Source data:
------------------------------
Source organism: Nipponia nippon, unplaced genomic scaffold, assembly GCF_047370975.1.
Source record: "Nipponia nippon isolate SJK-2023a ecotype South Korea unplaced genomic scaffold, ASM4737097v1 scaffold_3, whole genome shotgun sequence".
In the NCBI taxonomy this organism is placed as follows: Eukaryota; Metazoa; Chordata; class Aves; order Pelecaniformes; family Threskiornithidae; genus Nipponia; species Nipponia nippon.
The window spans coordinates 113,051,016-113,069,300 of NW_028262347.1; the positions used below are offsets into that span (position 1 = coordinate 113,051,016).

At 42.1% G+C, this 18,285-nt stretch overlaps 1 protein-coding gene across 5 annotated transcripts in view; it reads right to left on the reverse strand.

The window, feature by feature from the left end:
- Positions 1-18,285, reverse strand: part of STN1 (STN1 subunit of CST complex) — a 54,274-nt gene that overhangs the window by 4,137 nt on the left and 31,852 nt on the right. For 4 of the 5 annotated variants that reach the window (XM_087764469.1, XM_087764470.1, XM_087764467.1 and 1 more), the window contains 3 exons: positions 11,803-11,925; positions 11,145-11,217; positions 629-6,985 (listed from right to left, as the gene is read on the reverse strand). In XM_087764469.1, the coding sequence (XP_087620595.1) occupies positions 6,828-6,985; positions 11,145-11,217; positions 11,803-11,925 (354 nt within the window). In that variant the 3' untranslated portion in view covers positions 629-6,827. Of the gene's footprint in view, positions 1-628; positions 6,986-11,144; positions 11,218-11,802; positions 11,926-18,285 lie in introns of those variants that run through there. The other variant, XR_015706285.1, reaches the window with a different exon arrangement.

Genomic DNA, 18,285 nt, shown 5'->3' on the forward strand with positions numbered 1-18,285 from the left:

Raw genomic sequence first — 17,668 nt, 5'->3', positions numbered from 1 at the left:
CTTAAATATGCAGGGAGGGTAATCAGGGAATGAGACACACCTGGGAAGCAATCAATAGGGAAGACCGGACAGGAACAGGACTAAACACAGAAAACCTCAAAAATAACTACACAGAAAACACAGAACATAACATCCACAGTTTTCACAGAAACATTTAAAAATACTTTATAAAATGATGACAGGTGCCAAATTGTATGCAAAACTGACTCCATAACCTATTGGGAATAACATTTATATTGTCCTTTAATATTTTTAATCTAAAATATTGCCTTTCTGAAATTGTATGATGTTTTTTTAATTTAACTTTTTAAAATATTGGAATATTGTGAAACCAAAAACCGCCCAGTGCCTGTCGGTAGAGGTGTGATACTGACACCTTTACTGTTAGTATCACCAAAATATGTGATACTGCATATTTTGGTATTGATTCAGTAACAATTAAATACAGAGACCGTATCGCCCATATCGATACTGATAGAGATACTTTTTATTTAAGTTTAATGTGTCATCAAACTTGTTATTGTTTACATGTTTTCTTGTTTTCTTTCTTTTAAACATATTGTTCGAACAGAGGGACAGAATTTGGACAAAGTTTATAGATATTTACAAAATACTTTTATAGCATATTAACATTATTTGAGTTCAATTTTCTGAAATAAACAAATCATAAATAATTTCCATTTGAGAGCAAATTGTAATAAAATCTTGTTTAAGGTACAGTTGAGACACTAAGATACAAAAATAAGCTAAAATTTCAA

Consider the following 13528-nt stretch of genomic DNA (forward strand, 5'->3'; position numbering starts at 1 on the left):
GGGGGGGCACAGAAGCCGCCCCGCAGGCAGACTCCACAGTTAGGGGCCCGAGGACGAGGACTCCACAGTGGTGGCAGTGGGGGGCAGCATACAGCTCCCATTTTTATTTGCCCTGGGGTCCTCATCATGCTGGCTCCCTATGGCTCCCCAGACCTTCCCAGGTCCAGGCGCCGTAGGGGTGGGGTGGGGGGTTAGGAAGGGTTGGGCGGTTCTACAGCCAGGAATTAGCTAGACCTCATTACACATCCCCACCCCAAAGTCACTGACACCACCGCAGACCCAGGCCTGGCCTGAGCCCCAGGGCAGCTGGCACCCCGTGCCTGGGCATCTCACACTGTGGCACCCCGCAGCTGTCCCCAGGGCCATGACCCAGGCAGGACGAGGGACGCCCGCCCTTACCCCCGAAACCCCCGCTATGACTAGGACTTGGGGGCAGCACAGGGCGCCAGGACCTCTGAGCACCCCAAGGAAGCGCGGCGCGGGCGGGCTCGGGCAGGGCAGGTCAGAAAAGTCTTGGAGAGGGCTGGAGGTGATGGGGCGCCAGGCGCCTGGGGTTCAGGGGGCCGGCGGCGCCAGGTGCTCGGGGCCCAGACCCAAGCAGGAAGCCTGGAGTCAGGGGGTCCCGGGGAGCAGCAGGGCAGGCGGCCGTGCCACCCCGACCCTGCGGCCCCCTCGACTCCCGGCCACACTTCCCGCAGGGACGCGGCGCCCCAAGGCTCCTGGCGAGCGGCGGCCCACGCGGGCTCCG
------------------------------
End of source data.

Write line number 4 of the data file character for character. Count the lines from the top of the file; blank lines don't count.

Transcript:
The window spans coordinates 113,051,016-113,069,300 of NW_028262347.1; the positions used below are offsets into that span (position 1 = coordinate 113,051,016).